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Evolution of the merchant acquiring competitive landscape

Evolution of the merchant acquiring competitive landscape

In the years between 2017 and 2021, the electronic payments industry grew at 30% and 13% CAGRs in volume and value of transactions respectively; for card acquiring specifically, the volume of transactions grew at 23% p.a. over the same period.

Merchant acquiring, and its corresponding industry, payments acceptance, are two major parts of the overall global payments industry and key enablers of economic activity.

Overall, electronic payments adoption has been growing globally, across an increasingly varied mix of payment rails and interfaces and transaction channels, to reach a volume of over 1.1 trillion transactions by 2021 at an annual compounded growth rate (CAGR) of 30% between 2017 and 2021 – according to the findings of a new report by Arkwright.

In the same period, the total value of transactions grew at a CAGR of 13%, and the implication is therefore that electronic payments are being used for ever smaller values and, as such, increasingly are a substitute for cash.

This points to non-card methods growing in relevance vis à vis card payments – according to Evolution of the merchant acquiring competitive landscape.

Looking at the share of processed transaction by acquirer, it emerges that the smaller acquirers are those whose market share of processed transactions is growing compared to larger industry players.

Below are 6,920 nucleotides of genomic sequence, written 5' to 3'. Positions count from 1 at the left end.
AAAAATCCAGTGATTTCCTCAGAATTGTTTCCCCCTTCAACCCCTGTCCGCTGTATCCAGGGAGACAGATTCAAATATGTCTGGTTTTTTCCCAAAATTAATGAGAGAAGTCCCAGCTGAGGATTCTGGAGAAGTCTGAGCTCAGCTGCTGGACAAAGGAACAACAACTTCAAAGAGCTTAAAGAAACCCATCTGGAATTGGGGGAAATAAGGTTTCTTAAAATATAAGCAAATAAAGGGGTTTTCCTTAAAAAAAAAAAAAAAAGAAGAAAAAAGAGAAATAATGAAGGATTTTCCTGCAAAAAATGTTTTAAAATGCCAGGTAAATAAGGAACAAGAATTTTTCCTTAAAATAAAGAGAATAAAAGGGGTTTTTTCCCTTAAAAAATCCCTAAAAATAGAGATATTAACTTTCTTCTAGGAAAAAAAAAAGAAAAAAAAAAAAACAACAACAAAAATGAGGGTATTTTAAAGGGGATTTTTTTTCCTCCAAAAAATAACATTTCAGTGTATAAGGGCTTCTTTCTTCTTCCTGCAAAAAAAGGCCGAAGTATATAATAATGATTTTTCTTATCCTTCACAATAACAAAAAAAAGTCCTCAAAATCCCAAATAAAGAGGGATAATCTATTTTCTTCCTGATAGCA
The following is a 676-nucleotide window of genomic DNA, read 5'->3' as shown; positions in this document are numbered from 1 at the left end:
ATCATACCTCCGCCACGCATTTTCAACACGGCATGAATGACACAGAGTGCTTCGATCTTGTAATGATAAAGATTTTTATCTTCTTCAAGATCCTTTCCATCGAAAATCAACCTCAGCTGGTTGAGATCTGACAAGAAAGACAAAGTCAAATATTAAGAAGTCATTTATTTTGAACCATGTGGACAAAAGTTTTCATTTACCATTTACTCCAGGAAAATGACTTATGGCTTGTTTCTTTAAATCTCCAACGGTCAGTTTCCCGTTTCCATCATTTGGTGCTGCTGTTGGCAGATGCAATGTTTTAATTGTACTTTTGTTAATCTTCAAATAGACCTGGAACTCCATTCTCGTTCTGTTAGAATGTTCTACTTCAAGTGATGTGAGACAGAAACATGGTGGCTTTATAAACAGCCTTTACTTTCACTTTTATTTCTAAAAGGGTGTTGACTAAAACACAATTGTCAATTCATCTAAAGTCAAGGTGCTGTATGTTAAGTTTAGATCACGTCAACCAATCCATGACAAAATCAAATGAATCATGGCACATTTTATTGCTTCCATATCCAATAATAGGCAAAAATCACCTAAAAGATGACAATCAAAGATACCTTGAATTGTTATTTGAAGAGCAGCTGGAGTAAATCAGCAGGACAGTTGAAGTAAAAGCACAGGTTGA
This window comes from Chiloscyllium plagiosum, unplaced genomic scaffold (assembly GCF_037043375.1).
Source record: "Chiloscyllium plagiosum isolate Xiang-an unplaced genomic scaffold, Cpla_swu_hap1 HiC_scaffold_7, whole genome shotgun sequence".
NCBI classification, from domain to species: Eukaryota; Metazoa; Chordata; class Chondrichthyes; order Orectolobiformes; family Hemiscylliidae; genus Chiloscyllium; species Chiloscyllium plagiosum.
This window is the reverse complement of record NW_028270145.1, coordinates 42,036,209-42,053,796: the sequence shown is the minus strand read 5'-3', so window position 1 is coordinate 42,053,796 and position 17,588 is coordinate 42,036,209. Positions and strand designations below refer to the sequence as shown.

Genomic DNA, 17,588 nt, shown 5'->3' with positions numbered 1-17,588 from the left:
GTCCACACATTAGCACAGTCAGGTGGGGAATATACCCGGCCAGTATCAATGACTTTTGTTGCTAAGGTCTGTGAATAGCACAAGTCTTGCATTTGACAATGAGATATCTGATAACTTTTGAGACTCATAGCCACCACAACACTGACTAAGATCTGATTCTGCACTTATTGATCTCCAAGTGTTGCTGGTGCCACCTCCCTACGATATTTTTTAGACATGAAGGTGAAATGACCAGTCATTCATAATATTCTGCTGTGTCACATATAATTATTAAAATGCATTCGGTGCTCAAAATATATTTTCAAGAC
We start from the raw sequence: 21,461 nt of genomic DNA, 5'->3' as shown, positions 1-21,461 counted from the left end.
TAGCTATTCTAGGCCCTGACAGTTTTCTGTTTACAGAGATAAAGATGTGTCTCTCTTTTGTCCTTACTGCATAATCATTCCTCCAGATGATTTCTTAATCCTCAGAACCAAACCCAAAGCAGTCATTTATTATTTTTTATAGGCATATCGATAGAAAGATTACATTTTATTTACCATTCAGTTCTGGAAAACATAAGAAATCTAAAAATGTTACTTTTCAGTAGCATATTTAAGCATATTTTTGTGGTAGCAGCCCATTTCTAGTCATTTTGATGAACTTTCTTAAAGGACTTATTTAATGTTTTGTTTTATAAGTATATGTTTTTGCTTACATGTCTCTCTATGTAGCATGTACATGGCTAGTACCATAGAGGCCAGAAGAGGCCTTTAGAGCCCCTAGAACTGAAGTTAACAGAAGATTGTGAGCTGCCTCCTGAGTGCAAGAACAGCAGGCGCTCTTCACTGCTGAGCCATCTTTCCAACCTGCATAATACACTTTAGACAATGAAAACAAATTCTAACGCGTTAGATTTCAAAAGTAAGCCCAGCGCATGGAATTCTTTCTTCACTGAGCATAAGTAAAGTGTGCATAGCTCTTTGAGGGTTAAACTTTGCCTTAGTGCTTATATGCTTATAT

The merchant acquiring industry is subject to a significant and ongoing evolution and, due to various factors, is facing a comprehensive reconfiguration.

The emergence of online channels, new business models, such as marketplaces, and the overall ongoing shifts in the acquiring value chain have led to the development of a variety of business models focusing on defined sections of the acquiring transaction lifecycle.

Value propositions have emerged, closely address merchant needs, with a new range of players operating across multiple business models in parallel.

The industry is subject to intense lateral rivalry between acquiring players competing on the basis of better ability to meet merchants’ requirements, running a blue-ocean strategy attack from lower, often underserved segments of the value chain, and who are now expanding their reach to larger merchants.

This, of course, is before we have even mentioned the growing wave of large merchants aiming to take active ownership of their own payment environments.

This is a challenging competitive context with a potential upside for those companies able to position themselves rightly in a growing market.

Success will be subject to the ability to respond to merchants’ needs, adapting business models to fit three key priorities:

Monitoring and evaluating alternative business opportunities with the ability to act fast. This is a fast-moving industry and the ability to think strategically beyond the own business model, to evolve, and diversify, are key to retain any competitive defendable position.

Retaining merchant ownership and intimacy. This is a true lasting asset in an industry where most of the other capabilities tend to be pushed to a commodity status, and in an environment where services can be sourced, re-combined and rewrapped with relative ease.

Developing value propositions beyond industry borders. Payments are enablers in a transaction with other steps and complexities around it. Identifying complementary opportunities, the right partnerships and suppliers, and aiming, as a coalition of partners, to address a merchant need are key to relationship building.

To read the full report CLICK HERE


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